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The IMF believes that the risk of an inflationary spiral of prices and wages is low

2022-10-05T13:56:10.721Z

The agency considers that monetary policy and the fall in real wages will help curb inflation The joke goes that there are three kinds of economists: those who know how to count and those who don't. All of them have crashed their inflation forecasts over the last year and a half. When prices began to rebound strongly, ministers, central bankers and other economic authorities were quick to say that inflation would be temporary. They were wrong. The rise in prices has been installed in most



The joke goes that there are three kinds of economists: those who know how to count and those who don't.

All of them have crashed their inflation forecasts over the last year and a half.

When prices began to rebound strongly, ministers, central bankers and other economic authorities were quick to say that inflation would be temporary.

They were wrong.

The rise in prices has been installed in most economies for longer and with more virulence than expected.

Despite this, the International Monetary Fund (IMF) considers that the risk of an inflationary spiral of prices and wages is low, according to a report published this Wednesday.

The pull in demand with the recovery from the pandemic and supply problems due to bottlenecks in the supply chain and the war in Ukraine have fueled inflation.

Its persistence has caught almost all central banks by surprise, including the US Federal Reserve and the European Central Bank.

When they have seen that it was not going away as fast as it came, they have unleashed their monetary artillery in the form of interest rate hikes.

The goal is to return to price stability.

The risk, cause a recession.

One of the biggest fears of central bankers is that inflation will entrench the economy.

That is why they are so vigilant about expectations.

If people think prices are going to go up a lot, they will act on it and it will end up becoming a self-fulfilling prophecy.

The usual transmission belt is the so-called price-wage spiral.

Workers demand wage increases, costs go up, companies raise prices and employees return to demand new increases.

If unemployment rates are low, as in the United States and many other developed countries, the bargaining power of workers is greater and the risk increases.

The IMF, however, does not believe that this is happening (at least for the moment), as explained in a chapter of its

World Economic Outlook report,

published this Wednesday, before the organization's annual assembly, which is held the week next.

“Three factors are helping to contain the risks: underlying inflation shocks are coming from outside the labor market, falling real wages are helping to reduce price pressures, and central banks are aggressively tightening monetary policy.” explains John Bluedorn, an economist at the Fund.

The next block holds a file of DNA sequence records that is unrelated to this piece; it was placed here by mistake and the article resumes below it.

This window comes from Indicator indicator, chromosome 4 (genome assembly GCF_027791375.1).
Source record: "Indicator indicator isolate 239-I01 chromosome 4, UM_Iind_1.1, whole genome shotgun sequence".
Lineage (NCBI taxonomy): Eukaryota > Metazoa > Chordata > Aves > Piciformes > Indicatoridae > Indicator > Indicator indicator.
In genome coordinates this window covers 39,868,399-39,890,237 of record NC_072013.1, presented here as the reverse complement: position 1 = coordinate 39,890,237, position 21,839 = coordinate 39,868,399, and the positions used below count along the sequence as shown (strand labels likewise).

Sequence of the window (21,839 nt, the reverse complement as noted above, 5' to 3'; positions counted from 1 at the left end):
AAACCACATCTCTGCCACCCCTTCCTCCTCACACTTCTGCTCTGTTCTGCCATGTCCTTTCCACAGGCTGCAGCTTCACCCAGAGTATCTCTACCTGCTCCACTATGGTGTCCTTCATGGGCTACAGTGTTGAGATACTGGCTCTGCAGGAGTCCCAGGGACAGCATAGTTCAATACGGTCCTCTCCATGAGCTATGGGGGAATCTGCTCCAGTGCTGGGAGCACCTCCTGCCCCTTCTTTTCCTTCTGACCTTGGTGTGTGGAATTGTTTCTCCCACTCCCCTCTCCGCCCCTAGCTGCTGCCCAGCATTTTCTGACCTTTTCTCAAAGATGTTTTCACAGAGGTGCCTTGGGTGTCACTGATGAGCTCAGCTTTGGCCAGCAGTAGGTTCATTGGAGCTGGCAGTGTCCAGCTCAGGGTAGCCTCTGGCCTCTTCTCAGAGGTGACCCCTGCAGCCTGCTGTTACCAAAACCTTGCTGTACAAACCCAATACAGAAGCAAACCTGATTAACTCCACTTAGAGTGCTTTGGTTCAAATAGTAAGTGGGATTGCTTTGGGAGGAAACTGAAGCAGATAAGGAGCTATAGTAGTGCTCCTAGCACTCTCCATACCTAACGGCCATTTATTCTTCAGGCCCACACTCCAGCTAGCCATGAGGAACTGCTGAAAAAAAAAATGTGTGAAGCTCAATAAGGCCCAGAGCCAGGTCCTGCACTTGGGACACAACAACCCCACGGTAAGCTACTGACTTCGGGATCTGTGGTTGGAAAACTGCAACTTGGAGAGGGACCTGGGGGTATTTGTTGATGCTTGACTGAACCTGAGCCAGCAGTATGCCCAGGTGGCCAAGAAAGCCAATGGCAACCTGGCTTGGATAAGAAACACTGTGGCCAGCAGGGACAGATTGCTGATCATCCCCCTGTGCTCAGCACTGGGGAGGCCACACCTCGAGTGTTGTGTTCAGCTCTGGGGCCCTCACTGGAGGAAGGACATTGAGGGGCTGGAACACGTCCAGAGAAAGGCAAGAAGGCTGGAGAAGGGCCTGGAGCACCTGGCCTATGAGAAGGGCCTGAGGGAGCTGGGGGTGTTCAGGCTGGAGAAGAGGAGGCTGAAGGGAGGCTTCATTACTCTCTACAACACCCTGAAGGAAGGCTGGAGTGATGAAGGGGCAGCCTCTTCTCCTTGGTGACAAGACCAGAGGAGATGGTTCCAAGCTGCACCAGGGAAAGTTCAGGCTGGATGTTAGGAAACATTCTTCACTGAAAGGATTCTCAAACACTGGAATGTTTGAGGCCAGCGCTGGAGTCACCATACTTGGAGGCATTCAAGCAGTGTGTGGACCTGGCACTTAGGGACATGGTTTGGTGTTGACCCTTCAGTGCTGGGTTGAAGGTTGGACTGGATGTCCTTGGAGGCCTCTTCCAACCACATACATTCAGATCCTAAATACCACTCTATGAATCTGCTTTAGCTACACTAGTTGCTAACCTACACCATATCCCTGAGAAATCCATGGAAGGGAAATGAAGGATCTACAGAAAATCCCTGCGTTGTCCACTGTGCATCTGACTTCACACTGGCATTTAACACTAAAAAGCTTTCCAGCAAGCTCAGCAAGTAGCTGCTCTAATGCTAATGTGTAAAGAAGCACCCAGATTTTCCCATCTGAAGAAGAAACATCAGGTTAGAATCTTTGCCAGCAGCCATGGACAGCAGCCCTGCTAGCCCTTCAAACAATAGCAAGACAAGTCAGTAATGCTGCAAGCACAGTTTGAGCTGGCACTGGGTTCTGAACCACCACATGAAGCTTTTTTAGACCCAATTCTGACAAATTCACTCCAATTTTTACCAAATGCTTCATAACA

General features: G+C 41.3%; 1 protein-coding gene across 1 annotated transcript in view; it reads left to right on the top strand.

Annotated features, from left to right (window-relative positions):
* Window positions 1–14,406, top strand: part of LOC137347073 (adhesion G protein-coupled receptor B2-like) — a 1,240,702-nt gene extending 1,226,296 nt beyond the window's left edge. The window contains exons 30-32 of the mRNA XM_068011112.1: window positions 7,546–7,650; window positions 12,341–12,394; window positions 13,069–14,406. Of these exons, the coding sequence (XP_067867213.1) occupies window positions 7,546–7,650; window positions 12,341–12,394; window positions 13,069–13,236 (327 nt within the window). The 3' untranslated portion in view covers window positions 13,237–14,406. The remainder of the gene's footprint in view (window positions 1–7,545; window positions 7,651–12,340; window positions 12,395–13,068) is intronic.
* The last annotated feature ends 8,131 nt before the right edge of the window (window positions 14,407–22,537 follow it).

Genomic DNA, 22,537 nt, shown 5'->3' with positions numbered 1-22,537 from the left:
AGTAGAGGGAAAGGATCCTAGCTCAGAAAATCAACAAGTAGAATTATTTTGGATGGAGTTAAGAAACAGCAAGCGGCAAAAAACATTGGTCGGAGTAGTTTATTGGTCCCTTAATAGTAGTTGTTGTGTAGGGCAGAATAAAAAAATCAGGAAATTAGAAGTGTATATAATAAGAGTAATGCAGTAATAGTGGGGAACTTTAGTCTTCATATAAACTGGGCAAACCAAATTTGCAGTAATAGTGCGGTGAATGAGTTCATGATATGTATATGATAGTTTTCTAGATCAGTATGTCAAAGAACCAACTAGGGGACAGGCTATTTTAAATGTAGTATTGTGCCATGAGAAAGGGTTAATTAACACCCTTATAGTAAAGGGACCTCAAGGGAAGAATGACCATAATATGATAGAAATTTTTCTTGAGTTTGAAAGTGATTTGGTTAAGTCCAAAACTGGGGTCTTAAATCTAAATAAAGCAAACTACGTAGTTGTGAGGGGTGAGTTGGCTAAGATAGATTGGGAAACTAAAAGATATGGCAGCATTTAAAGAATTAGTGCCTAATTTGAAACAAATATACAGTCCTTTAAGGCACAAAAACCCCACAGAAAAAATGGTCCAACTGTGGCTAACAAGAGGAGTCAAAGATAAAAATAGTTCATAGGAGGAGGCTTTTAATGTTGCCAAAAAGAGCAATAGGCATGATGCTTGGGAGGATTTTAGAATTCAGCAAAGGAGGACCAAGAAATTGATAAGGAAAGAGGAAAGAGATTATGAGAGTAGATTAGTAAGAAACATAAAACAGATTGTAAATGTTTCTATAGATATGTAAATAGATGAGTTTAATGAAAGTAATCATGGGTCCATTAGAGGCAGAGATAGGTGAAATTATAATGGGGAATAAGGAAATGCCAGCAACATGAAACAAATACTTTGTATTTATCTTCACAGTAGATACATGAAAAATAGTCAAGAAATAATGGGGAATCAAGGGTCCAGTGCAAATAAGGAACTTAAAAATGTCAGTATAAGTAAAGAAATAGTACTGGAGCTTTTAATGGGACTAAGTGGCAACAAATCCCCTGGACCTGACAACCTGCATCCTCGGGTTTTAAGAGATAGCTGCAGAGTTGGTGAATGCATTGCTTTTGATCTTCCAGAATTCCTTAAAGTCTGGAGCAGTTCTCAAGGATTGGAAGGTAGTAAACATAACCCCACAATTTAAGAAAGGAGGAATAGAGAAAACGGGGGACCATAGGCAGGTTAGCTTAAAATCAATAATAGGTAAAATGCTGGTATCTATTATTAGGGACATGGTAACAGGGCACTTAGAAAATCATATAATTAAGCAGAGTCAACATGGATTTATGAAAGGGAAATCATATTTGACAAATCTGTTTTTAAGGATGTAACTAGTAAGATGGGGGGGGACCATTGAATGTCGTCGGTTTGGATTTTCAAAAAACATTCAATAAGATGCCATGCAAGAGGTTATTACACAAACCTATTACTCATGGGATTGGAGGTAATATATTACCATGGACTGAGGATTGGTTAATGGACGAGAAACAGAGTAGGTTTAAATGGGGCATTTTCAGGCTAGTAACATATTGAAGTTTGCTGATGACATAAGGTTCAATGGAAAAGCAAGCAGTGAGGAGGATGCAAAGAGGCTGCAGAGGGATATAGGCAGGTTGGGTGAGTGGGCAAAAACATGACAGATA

To try to better understand the risks, the IMF has identified 22 situations in advanced economies in the last 50 years with conditions similar to those of 2021, in which inflation was rising, wage growth was positive, but real wages and the unemployment rate remained stable or decreased.

At least one of the examples corresponds to Spain.

On average, the Fund assures, these episodes did not give rise to spirals of prices and wages, it assures.

Instead, inflation fell in the following quarters and nominal wages rose gradually, helping real wages recover.

Rate hikes

It remains to be seen what happens on this occasion and that is why Bluedorn asks not to fall into complacency because there have also been episodes in which things have not gone so well.

For this reason, the Fund applauds the decisive action of those responsible for monetary policy: “The recent tightening measures adopted by many central banks —calibrated according to the specific circumstances of each economy— are encouraging.

They will help prevent high inflation from taking hold and inflation from drifting off target for too long,” adds Bluedorn.

In the United States, interest rates are already rising at the fastest pace since the 1980s, when Paul Volcker headed the Federal Reserve.

The risk, of course, is a recession.

Its president, Jerome Powell, is aware that at this point the feat of achieving a soft landing is "very difficult".

“We don't know, nobody knows, if this process will lead to a recession or, if so, how significant that recession would be,” he said after the last monetary policy meeting, on September 21.

The ECB also approved last month the biggest rate hike in its 24-year history, of 0.75 percentage points.

Its president, Christine Lagarde, stated that rates are still "very far" from being able to achieve price stability and announced new increases "in the next meetings".

This, despite the fact that growth forecasts have plummeted in Europe due to the risk of an energy crisis.

Source: elparis

All business articles on 2022-10-05

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